Reina Sofia
Spanish Modern Art Museum Madrid: History, Collection Highlights, Contact Details.


Reina Sofia Art Museum


The Permanent Collection
Pablo Picasso, Joan Miro, Salvador Dali
Post-1945 Paintings
Contact Details

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The Reina Sofia National Art museum (MNCARS), often shortened to the Reina Sofia, is Spain's national museum of modern art. It was established in 1992 and is located in the so-called Golden Triangle of Art in Madrid, next to the Paseo del Prado which comprises the Prado Museum and the Museo Thyssen-Bornemisza. One of the best art museums in Europe, the Reina Sofia is primarily dedicated to Spanish painting, and houses an excellent collection by modern Spanish Masters like Pablo Picasso (1881-1973), Joan Miro (1893-1983) and Surrealist Salvador Dali (1904-89). Perhaps it’s most famous work is Picasso’s huge painting Guernica (1937) measuring 11 feet tall by nearly 26 feet wide. The museum is constantly expanding its collection while regularly organizing temporary exhibitions alongside its permanent collection. The building itself was formerly an 18th century city hospital. Additions were added over the years but it received a radical facelift in 2005 with the addition of 3 glass circular towers designed by architect Jean Nouvel and some extra exhibition space. The museum also has a public library which contains over 100,000 books, 1,000 videos and 3,500 sound recordings.

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The Collection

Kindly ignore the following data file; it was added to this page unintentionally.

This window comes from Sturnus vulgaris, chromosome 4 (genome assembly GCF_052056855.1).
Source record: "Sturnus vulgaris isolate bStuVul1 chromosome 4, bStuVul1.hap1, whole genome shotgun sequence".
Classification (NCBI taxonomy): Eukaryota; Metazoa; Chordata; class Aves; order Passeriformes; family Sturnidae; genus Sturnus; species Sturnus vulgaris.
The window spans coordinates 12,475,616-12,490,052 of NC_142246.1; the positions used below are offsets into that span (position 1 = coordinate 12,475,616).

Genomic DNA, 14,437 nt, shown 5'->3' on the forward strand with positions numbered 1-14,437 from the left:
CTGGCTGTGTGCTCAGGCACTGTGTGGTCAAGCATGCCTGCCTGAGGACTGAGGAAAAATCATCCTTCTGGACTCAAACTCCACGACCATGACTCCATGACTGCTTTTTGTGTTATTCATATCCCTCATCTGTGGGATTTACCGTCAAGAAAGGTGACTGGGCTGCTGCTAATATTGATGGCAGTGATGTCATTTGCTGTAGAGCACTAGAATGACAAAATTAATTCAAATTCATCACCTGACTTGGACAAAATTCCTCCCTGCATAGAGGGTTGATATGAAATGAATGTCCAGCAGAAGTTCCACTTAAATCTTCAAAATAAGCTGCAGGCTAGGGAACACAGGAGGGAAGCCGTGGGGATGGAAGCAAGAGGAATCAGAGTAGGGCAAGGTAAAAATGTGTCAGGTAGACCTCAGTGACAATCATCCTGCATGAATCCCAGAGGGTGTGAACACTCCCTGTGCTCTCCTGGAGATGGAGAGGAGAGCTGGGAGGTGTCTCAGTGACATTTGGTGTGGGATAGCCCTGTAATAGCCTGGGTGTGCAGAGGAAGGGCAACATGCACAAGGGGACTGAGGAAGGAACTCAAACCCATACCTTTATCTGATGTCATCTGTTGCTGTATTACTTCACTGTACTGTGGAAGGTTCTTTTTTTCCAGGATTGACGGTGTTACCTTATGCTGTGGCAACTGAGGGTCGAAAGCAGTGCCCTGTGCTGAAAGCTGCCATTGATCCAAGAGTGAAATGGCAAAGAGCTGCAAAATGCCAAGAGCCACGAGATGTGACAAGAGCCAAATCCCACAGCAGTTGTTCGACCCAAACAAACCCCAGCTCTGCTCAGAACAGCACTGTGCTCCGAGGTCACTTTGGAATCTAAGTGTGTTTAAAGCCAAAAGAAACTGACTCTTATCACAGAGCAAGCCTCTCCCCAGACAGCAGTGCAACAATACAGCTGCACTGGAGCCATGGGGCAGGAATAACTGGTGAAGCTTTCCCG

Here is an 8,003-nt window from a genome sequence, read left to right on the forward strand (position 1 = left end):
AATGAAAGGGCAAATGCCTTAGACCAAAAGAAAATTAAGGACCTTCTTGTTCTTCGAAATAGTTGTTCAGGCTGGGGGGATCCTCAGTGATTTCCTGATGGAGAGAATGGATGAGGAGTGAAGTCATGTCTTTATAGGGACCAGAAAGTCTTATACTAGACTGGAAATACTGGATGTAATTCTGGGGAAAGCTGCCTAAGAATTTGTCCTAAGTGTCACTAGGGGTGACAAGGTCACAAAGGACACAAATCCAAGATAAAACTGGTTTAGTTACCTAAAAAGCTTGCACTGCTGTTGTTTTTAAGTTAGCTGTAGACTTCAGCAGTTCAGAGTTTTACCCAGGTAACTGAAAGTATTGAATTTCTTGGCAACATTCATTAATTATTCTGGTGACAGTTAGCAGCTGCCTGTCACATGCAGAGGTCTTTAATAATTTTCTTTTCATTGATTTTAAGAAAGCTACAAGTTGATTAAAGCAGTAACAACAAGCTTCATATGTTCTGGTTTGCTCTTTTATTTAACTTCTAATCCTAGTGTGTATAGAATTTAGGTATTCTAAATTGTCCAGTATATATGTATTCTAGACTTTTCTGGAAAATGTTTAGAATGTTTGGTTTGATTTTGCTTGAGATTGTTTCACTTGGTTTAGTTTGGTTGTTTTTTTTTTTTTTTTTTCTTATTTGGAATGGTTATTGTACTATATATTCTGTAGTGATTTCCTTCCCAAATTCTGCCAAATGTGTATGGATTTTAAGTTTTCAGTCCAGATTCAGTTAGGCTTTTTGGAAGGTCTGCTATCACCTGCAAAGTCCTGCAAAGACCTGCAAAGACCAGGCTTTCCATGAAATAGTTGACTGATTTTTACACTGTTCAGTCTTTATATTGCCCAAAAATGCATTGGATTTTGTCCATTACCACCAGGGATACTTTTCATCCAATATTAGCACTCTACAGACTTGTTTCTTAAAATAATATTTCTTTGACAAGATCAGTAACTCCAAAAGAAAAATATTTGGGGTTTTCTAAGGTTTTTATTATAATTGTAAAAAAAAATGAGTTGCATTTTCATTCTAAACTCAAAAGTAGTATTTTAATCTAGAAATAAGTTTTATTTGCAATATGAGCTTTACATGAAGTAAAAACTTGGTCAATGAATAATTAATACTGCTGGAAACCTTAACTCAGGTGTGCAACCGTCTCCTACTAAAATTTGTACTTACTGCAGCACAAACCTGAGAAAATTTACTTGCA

The museum aims to promote modern artists from the 19th century onwards. It does this through a series of regular exhibitions, shows, conferences, performances and concerts. It acts as a time-continuation from its neighbour, the Prado which features world and European art from the 12th to the early 19th century, with notable holdings of Spanish Baroque art. As well as modern paintings and works by 19th century sculptors, the Reina's permanent collection also includes collages, sketches, photographs and films. The revolutionary developments which occurred in art between end of the 19th century and the early 20th century are represented by works from Spanish artists like Fauvist Anglada Camarasa (1871–1959), portraitist Ramon Casas (1866-1932), Jose Gutierrez Solana (1886-1945), Dario Regoyos (1857-1913), Catalan naturalist painter Santiago Rusinol (1861-1931), Isidro Nonell (1873-1911), popular seascape and landscape artist Joaquin Sorolla Y Bastida (1863–1923), Maria Blanchard (1881-1932) and Ignacio Zuloaga (1870–1945). Avant garde Spanish artists such as cubist Juan Gris (1887–1927) and painter/sculptor Pablo Gargallo (1881–1934) are displayed along side their European contemporaries such as Cubism co-founder Georges Braque (1882–1963), as well as Albert Gleizes (1881-1953), Fernand Leger (1881-1951) and Cubist sculptor Jacques Lipchitz (1891-1973). Other European artists displayed include Italian sculptor Medardo Rosso (1858-1928), Orphism art movement co-founders Robert Delaunay (1885-1941) and Sonia Delaunay (1885-1979), Dada and Surrealist Francis Picabia (1879-1953) and Uruguayan plastic artist Joaquin Torres Garcia (1874-1949). A collection of ballet costumes designed by the legendary Bauhaus School of Art teacher and sculptor Oskar Shlemmer (1888-1943) in 1922 for the Triadic ballet are also on display.